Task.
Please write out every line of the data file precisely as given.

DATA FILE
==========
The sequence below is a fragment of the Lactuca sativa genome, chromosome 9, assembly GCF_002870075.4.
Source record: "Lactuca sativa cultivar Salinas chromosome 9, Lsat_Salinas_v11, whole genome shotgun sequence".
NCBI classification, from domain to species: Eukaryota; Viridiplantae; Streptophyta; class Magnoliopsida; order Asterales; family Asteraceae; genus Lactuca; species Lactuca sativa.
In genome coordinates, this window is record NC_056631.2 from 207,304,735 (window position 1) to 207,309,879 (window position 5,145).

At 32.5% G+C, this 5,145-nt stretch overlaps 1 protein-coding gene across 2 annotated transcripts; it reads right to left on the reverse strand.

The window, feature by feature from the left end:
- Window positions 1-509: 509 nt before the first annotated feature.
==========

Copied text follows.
The sequence below is a fragment of the Lactuca sativa genome, chromosome 9, assembly GCF_002870075.4.
Source record: "Lactuca sativa cultivar Salinas chromosome 9, Lsat_Salinas_v11, whole genome shotgun sequence".
NCBI classification, from domain to species: Eukaryota; Viridiplantae; Streptophyta; class Magnoliopsida; order Asterales; family Asteraceae; genus Lactuca; species Lactuca sativa.
In genome coordinates, this window is record NC_056631.2 from 207,304,735 (window position 1) to 207,309,879 (window position 5,145).

At 32.5% G+C, this 5,145-nt stretch overlaps 1 protein-coding gene across 2 annotated transcripts; it reads right to left on the reverse strand.

The window, feature by feature from the left end:
- Window positions 1-509: 509 nt before the first annotated feature.